Accepting Applications October 12, 2017–January 1, 2018.
Applications are due January 1, 2018.
The Museum’s Jack, Joseph and Morton Mandel Center for Advanced Holocaust Studies is pleased to invite applications for the 2018 Graduate Student Research Fellowship competition, designed for students accepted to or currently enrolled in a master’s degree program or in their first-year of a PhD program. Students who have completed more than one year of doctoral work will not be considered.
The Mandel Center welcomes applications from students in all academic disciplines, including history, political science, literature, Jewish studies, psychology, sociology, geography, and others.
The Graduate Student Research Fellowships are awarded to support significant research and writing about the Holocaust and to encourage MA-level and first year PhD students to test ideas, share research findings, debate methodological or interpretative processes and develop frameworks for their projects.
Graduate Student Research Fellows for the 2018 year are required to be in residence at the Museum for 12 consecutive weeks, arriving on June 4 and departing on August 17, 2018. The Jack, Joseph and Morton Mandel Center for Advanced Holocaust Studies will provide a stipend of $3,000/month as well as an allowance to offset the cost of direct, economy-class travel to and from Washington, DC. Local awardees will not receive a travel allowance. The funds provided through this award may be subject to U.S. federal and/or state tax. Please be advised the Jack, Joseph and Morton Mandel Center for Advanced Holocaust Studies cannot provide individual tax advice.
Open to those students accepted to or enrolled in an MA program or in their first year in a PhD program at a North American college or university and have legal permission to work in the United States (i.e., US citizenship, US permanent residency, or proper authorization on a US student visa). The Jack, Joseph and Morton Mandel Center for Advanced Holocaust Studies is unable to provide visa assistance for non-US citizens.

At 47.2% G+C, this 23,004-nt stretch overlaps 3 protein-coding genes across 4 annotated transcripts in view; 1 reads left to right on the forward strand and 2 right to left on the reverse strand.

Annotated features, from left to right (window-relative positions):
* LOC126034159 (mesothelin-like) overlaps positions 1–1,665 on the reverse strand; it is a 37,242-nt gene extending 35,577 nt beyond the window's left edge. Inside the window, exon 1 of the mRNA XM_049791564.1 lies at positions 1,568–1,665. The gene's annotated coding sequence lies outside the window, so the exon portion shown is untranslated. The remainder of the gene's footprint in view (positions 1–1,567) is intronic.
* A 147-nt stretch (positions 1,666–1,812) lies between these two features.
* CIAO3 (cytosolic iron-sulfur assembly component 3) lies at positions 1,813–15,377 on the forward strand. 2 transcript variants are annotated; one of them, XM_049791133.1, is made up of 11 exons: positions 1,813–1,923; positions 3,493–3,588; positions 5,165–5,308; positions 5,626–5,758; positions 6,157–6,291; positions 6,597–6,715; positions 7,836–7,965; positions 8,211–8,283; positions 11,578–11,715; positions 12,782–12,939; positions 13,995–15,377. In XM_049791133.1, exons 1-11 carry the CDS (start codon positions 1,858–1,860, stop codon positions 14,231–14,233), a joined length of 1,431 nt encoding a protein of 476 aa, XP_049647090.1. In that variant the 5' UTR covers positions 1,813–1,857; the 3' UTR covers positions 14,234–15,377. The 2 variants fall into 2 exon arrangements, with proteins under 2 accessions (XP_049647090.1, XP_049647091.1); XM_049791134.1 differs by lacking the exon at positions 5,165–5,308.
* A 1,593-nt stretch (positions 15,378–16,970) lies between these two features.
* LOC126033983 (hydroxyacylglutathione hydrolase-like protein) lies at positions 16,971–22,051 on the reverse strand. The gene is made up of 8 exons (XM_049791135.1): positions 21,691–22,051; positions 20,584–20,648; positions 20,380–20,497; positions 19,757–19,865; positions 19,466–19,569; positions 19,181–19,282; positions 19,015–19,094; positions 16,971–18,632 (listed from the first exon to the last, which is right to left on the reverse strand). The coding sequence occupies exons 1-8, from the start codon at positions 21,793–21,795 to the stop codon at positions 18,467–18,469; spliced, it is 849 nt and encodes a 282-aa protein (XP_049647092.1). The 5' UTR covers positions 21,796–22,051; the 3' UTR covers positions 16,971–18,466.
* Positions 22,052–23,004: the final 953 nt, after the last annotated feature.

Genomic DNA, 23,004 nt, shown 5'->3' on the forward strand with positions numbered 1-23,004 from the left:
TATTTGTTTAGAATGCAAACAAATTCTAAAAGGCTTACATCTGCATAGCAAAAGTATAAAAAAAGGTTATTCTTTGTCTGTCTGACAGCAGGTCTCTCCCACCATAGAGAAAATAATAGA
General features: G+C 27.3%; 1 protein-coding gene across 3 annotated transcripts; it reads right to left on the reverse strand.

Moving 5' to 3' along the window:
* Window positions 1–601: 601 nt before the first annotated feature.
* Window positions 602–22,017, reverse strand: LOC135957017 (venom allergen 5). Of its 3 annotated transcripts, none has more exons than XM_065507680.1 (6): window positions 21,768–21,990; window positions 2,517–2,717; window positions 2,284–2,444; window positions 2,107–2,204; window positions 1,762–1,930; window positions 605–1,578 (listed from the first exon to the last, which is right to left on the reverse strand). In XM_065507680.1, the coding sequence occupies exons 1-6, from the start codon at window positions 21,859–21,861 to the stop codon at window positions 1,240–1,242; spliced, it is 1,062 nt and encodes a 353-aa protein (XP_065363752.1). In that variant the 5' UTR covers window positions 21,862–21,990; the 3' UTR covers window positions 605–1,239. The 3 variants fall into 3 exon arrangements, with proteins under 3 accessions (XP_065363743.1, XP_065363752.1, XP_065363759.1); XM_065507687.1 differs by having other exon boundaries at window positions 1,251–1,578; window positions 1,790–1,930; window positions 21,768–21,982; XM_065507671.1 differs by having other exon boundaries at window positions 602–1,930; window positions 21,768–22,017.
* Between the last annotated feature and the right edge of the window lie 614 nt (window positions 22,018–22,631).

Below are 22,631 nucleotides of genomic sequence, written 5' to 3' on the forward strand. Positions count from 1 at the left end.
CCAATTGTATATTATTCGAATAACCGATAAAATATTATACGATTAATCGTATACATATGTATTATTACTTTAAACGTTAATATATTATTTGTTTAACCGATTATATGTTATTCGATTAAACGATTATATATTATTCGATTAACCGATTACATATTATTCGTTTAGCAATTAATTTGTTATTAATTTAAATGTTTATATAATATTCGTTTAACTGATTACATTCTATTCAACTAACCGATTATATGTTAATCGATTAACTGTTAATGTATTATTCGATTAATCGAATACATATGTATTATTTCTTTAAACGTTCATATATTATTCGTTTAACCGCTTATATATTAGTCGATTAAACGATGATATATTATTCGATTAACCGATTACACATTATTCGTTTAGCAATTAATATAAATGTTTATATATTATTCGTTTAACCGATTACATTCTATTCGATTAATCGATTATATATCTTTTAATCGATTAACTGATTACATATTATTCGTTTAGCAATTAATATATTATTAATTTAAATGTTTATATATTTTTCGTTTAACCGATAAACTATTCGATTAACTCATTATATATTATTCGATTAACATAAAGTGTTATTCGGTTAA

In addition to English, applicants are encouraged, but not required, to have fluency in one or more of the following languages: German, Russian, Polish, Romanian, Hebrew, Yiddish, French, Dutch, Hungarian, Slovakian, Italian, and/or Bosnian/Croatian/Serbian.
The Jack, Joseph and Morton Mandel Center for Advanced Holocaust Studies will notify all applicants of the selection results in early April 2018.
Application Materials and Guidelines
The 2018 competition is scheduled to open on October 12, 2017. Decisions will be announced in early April 2018. All applications must be submitted in English and must include:
- An online application form..
- A résumé.
- A personal statement of no more than two single-spaced pages in length. The statement should explain the applicant’s interest in the Holocaust and World War II and how the Junior Fellowship might further encourage his or her studies in this area.
- A project proposal of no more than three single-spaced pages in length. Each proposal should address a research topic developed with a faculty member at the student’s home institution.
The project proposal should include:
1. The student’s thesis statement.
2. An outline of their proposed project goals.
3. A list of resources available at the Museum that student’s will need to access in order to support their research. To search the Museum’s holdings, visit collections.ushmm.org.
- One letter of recommendation from a faculty member or dean at the applicant’s institution that speaks to the applicant’s qualifications. The letter must be signed and on institutional letterhead. Letters of recommendation should be sent from the recommender, not the applicant, as attachments to SGRA@ushmm.org.
This program is supported by the Albert Abramson Family Foundation.
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